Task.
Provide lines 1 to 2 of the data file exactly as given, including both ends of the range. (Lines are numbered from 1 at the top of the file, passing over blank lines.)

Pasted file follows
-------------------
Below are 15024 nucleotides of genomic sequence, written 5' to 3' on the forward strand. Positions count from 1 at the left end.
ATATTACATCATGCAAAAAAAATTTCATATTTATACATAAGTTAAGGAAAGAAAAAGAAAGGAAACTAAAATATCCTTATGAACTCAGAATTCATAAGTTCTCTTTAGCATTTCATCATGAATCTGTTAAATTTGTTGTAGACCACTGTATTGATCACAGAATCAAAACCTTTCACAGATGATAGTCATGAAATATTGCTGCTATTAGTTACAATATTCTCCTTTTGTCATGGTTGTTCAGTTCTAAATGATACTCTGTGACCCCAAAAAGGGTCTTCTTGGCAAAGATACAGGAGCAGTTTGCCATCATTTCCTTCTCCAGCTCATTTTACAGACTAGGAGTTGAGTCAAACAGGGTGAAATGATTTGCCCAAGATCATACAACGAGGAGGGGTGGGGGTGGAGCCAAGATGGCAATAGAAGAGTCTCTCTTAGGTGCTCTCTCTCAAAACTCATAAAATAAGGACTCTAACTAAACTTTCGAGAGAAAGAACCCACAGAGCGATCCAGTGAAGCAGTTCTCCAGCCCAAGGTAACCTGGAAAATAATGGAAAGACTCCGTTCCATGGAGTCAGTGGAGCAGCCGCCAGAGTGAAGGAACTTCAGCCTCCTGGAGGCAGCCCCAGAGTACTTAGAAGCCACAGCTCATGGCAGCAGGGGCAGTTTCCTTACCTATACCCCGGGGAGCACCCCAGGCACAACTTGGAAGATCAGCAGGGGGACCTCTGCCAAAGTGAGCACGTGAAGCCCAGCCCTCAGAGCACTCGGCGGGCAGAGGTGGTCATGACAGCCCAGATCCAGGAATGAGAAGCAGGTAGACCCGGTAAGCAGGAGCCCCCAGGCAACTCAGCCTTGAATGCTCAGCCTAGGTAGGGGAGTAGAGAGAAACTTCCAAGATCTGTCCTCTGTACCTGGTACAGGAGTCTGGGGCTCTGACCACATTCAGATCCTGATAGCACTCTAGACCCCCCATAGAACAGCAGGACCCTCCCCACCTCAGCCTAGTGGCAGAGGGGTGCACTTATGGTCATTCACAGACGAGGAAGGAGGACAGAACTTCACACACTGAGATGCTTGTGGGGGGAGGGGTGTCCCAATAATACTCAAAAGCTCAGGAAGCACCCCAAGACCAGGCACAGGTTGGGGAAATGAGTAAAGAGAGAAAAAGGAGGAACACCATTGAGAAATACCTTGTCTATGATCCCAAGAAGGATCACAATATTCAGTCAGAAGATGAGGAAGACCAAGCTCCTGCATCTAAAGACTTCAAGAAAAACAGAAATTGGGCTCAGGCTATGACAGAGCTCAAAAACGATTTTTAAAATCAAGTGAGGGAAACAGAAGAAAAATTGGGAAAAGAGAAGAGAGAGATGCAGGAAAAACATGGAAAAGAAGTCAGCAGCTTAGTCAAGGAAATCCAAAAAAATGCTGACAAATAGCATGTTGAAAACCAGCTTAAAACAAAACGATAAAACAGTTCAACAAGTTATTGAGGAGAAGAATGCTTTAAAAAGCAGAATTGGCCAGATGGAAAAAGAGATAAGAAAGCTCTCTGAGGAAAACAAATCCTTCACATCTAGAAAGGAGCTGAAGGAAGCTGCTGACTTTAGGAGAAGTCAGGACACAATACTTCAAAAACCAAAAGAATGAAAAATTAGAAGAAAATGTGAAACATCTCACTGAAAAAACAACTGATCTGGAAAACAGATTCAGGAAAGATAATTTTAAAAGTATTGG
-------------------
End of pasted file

Below are 15024 nucleotides of genomic sequence, written 5' to 3' on the forward strand. Positions count from 1 at the left end.
ATATTACATCATGCAAAAAAAATTTCATATTTATACATAAGTTAAGGAAAGAAAAAGAAAGGAAACTAAAATATCCTTATGAACTCAGAATTCATAAGTTCTCTTTAGCATTTCATCATGAATCTGTTAAATTTGTTGTAGACCACTGTATTGATCACAGAATCAAAACCTTTCACAGATGATAGTCATGAAATATTGCTGCTATTAGTTACAATATTCTCCTTTTGTCATGGTTGTTCAGTTCTAAATGATACTCTGTGACCCCAAAAAGGGTCTTCTTGGCAAAGATACAGGAGCAGTTTGCCATCATTTCCTTCTCCAGCTCATTTTACAGACTAGGAGTTGAGTCAAACAGGGTGAAATGATTTGCCCAAGATCATACAACGAGGAGGGGTGGGGGTGGAGCCAAGATGGCAATAGAAGAGTCTCTCTTAGGTGCTCTCTCTCAAAACTCATAAAATAAGGACTCTAACTAAACTTTCGAGAGAAAGAACCCACAGAGCGATCCAGTGAAGCAGTTCTCCAGCCCAAGGTAACCTGGAAAATAATGGAAAGACTCCGTTCCATGGAGTCAGTGGAGCAGCCGCCAGAGTGAAGGAACTTCAGCCTCCTGGAGGCAGCCCCAGAGTACTTAGAAGCCACAGCTCATGGCAGCAGGGGCAGTTTCCTTACCTATACCCCGGGGAGCACCCCAGGCACAACTTGGAAGATCAGCAGGGGGACCTCTGCCAAAGTGAGCACGTGAAGCCCAGCCCTCAGAGCACTCGGCGGGCAGAGGTGGTCATGACAGCCCAGATCCAGGAATGAGAAGCAGGTAGACCCGGTAAGCAGGAGCCCCCAGGCAACTCAGCCTTGAATGCTCAGCCTAGGTAGGGGAGTAGAGAGAAACTTCCAAGATCTGTCCTCTGTACCTGGTACAGGAGTCTGGGGCTCTGACCACATTCAGATCCTGATAGCACTCTAGACCCCCCATAGAACAGCAGGACCCTCCCCACCTCAGCCTAGTGGCAGAGGGGTGCACTTATGGTCATTCACAGACGAGGAAGGAGGACAGAACTTCACACACTGAGATGCTTGTGGGGGGAGGGGTGTCCCAATAATACTCAAAAGCTCAGGAAGCACCCCAAGACCAGGCACAGGTTGGGGAAATGAGTAAAGAGAGAAAAAGGAGGAACACCATTGAGAAATACCTTGTCTATGATCCCAAGAAGGATCACAATATTCAGTCAGAAGATGAGGAAGACCAAGCTCCTGCATCTAAAGACTTCAAGAAAAACAGAAATTGGGCTCAGGCTATGACAGAGCTCAAAAACGATTTTTAAAATCAAGTGAGGGAAACAGAAGAAAAATTGGGAAAAGAGAAGAGAGAGATGCAGGAAAAACATGGAAAAGAAGTCAGCAGCTTAGTCAAGGAAATCCAAAAAAATGCTGACAAATAGCATGTTGAAAACCAGCTTAAAACAAAACGATAAAACAGTTCAACAAGTTATTGAGGAGAAGAATGCTTTAAAAAGCAGAATTGGCCAGATGGAAAAAGAGATAAGAAAGCTCTCTGAGGAAAACAAATCCTTCACATCTAGAAAGGAGCTGAAGGAAGCTGCTGACTTTAGGAGAAGTCAGGACACAATACTTCAAAAACCAAAAGAATGAAAAATTAGAAGAAAATGTGAAACATCTCACTGAAAAAACAACTGATCTGGAAAACAGATTCAGGAAAGATAATTTTAAAAGTATTGG